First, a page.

British Island Territory Bermuda Plans for A Cryptocurrency Framework

Almost every major government body across the globe is considering new set of rules to accommodate crypto-related operations without compromising on the local regulatory laws.

The British Island Territory of Bermuda is now looking to establish a new framework for digital currencies, During the World Economic Forum 2020 event at Davos in last week of January, CoinDesk’s Michael Casey met with Bermuda’s chief FinTech advisor Denis Pitcher on the steps taken by his government to accommodate blockchain and crypto projects at their end.

Speaking to CoinDesk, Pitcher said: “In the summer of 2018, we launched a comprehensive regulatory framework to provide clarity and leverage. We introduced a principle-based framework that allowed us to define more of a scope around a business plan as opposed to specific activities. That allows you to have the flexibility to focus on managing risks of what's new in this space.”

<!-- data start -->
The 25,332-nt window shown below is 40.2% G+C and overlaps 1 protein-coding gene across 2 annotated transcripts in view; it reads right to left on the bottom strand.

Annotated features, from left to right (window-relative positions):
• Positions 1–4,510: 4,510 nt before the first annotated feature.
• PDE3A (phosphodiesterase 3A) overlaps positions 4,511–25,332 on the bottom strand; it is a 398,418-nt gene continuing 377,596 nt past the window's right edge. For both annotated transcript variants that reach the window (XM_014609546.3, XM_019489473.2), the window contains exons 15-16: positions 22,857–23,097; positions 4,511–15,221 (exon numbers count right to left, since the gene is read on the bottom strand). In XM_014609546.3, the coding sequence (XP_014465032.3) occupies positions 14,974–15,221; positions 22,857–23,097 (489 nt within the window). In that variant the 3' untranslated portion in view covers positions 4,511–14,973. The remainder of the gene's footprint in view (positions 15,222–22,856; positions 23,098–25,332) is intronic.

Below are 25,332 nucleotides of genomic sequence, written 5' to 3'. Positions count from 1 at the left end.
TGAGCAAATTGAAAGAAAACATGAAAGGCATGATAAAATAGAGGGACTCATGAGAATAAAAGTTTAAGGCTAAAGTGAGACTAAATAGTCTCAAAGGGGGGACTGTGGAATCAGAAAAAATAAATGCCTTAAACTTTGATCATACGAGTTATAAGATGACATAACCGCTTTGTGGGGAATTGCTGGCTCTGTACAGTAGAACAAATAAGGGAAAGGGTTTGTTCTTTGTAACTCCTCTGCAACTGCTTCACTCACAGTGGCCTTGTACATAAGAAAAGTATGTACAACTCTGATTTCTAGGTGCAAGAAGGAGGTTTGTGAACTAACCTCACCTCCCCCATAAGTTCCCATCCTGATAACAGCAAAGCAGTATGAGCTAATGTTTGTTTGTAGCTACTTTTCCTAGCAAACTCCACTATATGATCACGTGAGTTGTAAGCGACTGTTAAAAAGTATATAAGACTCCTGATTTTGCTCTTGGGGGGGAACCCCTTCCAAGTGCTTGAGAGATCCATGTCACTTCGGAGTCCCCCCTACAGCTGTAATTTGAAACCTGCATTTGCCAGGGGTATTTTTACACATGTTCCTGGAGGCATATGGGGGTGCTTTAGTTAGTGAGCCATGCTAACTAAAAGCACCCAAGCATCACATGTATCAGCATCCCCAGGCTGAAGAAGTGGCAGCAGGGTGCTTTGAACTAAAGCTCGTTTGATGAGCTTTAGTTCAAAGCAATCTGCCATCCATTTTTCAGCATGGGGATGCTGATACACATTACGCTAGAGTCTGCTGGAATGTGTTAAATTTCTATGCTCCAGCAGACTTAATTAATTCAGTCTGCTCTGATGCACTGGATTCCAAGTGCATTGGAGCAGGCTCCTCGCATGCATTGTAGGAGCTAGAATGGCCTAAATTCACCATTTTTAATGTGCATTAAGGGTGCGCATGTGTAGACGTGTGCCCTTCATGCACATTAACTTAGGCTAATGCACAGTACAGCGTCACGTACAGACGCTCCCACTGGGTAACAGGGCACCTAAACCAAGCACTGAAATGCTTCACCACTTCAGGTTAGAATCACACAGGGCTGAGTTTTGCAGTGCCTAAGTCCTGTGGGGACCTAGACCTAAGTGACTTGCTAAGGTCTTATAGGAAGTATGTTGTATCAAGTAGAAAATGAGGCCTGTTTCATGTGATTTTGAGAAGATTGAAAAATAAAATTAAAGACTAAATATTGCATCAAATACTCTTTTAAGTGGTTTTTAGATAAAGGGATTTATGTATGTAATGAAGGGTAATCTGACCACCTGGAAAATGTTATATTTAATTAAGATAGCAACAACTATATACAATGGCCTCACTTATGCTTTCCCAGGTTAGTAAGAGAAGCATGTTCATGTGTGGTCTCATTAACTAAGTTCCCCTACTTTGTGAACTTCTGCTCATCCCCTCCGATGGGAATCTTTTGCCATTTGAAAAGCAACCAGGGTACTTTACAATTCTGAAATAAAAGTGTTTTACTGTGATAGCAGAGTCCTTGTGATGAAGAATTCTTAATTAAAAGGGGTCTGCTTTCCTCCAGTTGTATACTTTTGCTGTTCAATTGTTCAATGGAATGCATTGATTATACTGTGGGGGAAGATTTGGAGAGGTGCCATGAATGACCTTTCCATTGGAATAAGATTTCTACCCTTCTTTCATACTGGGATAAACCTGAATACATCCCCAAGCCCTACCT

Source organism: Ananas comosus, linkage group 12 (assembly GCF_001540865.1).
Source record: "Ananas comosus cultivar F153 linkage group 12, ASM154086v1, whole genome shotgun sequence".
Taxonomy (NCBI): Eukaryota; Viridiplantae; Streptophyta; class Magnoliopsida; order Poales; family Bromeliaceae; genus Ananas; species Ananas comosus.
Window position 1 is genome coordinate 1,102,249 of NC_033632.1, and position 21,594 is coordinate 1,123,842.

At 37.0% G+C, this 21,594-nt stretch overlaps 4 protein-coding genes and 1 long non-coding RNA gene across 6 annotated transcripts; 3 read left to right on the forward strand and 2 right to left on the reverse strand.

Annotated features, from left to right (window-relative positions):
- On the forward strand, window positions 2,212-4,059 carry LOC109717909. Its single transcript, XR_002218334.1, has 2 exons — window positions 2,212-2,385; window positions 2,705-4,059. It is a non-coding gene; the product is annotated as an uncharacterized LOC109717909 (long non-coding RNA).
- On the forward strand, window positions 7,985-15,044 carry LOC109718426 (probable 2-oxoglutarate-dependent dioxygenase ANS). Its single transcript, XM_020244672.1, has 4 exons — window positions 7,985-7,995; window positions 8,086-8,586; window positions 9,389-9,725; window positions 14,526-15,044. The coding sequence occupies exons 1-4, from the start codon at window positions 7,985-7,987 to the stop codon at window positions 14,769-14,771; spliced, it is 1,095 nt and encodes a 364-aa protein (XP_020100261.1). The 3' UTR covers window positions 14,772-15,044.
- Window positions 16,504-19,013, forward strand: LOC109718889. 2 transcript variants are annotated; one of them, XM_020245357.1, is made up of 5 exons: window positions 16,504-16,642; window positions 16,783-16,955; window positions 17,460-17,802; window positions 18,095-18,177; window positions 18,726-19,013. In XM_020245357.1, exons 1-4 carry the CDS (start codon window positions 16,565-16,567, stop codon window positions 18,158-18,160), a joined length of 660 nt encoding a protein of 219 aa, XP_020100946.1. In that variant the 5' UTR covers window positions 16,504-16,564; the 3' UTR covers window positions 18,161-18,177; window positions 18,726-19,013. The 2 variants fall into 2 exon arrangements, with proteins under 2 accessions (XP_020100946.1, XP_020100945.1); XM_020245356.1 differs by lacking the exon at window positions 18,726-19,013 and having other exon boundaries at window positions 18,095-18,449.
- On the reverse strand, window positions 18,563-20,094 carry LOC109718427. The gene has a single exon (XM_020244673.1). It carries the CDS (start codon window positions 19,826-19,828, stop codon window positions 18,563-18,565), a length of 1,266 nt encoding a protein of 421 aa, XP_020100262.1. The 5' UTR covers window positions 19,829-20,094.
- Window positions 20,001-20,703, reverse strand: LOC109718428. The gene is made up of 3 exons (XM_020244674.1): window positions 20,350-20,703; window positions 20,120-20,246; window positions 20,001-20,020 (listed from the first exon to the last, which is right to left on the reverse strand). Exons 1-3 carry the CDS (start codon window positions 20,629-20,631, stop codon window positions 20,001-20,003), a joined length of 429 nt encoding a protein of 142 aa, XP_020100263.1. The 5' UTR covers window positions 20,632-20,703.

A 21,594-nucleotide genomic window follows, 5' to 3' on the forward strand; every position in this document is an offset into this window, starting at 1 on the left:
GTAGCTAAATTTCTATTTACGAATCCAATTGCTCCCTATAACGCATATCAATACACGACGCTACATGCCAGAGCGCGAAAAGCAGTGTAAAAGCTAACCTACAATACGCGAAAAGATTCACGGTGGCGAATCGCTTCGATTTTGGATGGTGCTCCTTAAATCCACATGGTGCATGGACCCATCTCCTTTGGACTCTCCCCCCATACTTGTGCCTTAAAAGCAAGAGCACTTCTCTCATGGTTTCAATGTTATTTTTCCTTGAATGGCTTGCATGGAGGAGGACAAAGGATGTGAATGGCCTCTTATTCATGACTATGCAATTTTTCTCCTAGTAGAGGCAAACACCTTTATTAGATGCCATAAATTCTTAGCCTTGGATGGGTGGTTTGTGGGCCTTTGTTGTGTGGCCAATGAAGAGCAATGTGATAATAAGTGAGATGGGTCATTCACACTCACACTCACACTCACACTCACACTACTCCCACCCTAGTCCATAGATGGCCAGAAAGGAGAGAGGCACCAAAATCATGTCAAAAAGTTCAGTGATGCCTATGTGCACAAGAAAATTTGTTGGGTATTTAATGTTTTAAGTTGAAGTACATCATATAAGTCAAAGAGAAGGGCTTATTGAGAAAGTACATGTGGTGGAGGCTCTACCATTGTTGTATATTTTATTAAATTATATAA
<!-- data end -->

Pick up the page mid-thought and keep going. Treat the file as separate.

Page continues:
Pitcher added that he plans to create a crypto-based payments systems which allows the locals to spend government sanctioned digital currency anywhere in the country. He notes that by doing so, they will also be able to bridge the gap with other overseas economies.

“By allowing the government to accept it, it provides an opportunity for merchants to start saying, ‘Well, I can look at accepting digital dollars,’” he said. “So taxi operators, tourism operators, commercial businesses have a place to actually spend, which means that you're not going to have to fall back to the traditional financial system.”

Pitcher hopes that these measures will ultimately bring Bermudians closer to the global financial ecosystem. He added:

“Our history allows us to really understand financial services. But the challenge that comes from this is that when it comes to access to financial services, Bermudians are largely excluded. We don't have access to PayPal, Revolut or Square and in order to actually get access to the Apple App Store we buy credit or gift cards. We’re too small. Nobody cares about 60,000 people.”

With its digital currency plans, Pitcher hopes that Bermuda will be able to position itself as a better contributor to global economy.